Or,  if the primary language for your mom is gifts, just show lots of appreciation, take it away, donate secretly, and bring your mom small gifts when you come over.  " I was thinking of you and wanted you to have this pretty rock I found on my walk yesterday..."

smalllife

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Re: How to receive gifts with grace
« Reply #9 on: October 07, 2014, 04:58:02 AM »
I've learned to NEVER mention that I need something, may do "x" in the future, am replacing something, or express desire in any material good in front of my mother.  She'll take that and get something tangentially related, that she thinks is going above or beyond, but so far beyond as to be useless to me.  Avoiding calling anything "cute" or discussing my house has helped a lot, although with moving it's hard to avoid.

It's frustrating that we have to put up with the gift givers while gift givers tend to be the love language that doesn't understand or want to understand that other people express things differently, but that's life.  Just donate, avoid material discussion, and make multiple references to having donated previous gifts (bonus points for "I know you used to use this and it no longer has a purpose in my house, do you want it back?").

Apples

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Re: How to receive gifts with grace
« Reply #10 on: October 07, 2014, 06:01:23 AM »
I agree with everyone else that first you need to smile and say thank you, then take it home with you.  My MIL and SIL are big gift givers (which is sooooo not my family) so I had to learn how to graciously accept things all. the. time. that I may or may not want, while they both make mention to my husband of how much time/money they put into it.  Since you say you have to hang the picture somewhere, etc. do you think your mom is manipulating you a bit with her emotional shows?  My MIL does this.  She got about 7 picture frames that she used for my bridal shower, then gave them to me to take home.  God forbid we don't have all 7 out with pictures in them and on display when she visits.  And she and my SIL will ask about other gifts-did you like them/where are they/etc.  Big emotional deal if you don't have them.  So we're learning to pick and choose.  Put up the 3rd horse picture.  Throw away the butter dishes.  If/when asked, gush about the horse picture and say you couldn't find a use for the butter dish but found a way to pass it along.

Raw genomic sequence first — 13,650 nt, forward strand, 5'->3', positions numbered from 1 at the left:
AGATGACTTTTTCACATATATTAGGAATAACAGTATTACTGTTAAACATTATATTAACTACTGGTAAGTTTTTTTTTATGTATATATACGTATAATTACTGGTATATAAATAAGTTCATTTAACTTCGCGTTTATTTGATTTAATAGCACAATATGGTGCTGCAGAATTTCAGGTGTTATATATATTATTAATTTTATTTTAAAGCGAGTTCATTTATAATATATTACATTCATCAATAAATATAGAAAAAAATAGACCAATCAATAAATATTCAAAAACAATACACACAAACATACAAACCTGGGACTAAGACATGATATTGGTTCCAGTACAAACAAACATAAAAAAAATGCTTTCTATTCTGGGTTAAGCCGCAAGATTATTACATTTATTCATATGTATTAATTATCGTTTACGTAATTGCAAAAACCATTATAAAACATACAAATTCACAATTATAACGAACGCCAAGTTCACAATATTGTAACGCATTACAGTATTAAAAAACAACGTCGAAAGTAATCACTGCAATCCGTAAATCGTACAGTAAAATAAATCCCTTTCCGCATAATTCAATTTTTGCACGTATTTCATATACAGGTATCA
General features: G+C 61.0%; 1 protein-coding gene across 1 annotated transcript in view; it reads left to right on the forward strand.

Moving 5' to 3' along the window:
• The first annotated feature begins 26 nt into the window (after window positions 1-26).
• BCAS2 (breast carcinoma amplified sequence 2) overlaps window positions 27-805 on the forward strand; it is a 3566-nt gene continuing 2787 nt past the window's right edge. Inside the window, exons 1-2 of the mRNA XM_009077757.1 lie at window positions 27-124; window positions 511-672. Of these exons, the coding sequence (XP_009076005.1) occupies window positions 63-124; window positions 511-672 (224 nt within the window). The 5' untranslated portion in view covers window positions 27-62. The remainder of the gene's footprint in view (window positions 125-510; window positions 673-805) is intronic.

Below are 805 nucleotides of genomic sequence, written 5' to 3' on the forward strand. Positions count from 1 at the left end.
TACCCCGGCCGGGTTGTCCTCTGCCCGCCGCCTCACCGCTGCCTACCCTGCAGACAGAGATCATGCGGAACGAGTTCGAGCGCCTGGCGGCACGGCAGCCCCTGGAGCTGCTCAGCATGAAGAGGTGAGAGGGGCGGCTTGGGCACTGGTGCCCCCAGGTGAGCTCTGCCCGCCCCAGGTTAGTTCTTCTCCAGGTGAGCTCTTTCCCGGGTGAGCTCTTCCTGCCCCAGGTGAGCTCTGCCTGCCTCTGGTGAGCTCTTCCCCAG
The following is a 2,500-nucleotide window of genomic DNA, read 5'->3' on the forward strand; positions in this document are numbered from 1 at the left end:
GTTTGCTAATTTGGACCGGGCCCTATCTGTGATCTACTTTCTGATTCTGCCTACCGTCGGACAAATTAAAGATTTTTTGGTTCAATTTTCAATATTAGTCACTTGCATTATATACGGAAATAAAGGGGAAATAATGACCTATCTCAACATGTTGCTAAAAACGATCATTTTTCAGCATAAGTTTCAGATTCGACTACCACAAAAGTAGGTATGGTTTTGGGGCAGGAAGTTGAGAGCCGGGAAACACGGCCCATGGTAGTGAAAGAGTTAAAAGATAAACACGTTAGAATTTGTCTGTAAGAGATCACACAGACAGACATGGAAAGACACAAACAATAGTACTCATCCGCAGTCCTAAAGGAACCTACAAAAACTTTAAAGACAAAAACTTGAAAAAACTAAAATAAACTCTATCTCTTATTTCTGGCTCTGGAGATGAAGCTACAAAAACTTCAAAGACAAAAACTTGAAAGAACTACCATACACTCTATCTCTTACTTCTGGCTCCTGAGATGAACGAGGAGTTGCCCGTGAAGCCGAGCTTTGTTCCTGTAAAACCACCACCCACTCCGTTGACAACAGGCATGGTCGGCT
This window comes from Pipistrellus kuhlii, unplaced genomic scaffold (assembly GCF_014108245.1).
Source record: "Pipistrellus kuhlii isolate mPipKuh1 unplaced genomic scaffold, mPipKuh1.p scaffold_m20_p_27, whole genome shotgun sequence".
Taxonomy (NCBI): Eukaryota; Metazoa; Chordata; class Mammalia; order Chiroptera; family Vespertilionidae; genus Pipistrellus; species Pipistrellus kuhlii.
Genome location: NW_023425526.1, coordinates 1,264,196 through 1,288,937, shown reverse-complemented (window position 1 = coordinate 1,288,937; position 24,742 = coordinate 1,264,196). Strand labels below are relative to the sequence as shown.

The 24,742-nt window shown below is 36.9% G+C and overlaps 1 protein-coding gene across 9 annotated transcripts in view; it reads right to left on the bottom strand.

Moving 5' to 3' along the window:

GuitarStv

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Re: How to receive gifts with grace
« Reply #11 on: October 07, 2014, 06:47:18 AM »
For the first five years of our courtship, my wife's (tiny Asian) parents would give me clothing.  But they never actually asked for my measurements.  There appear to be few people who are 6 ft tall where they were living and certainly no clothing made for those who are.  Just get used to dropping off unwanted stuff at your nearest charity.  It's the gesture that counts.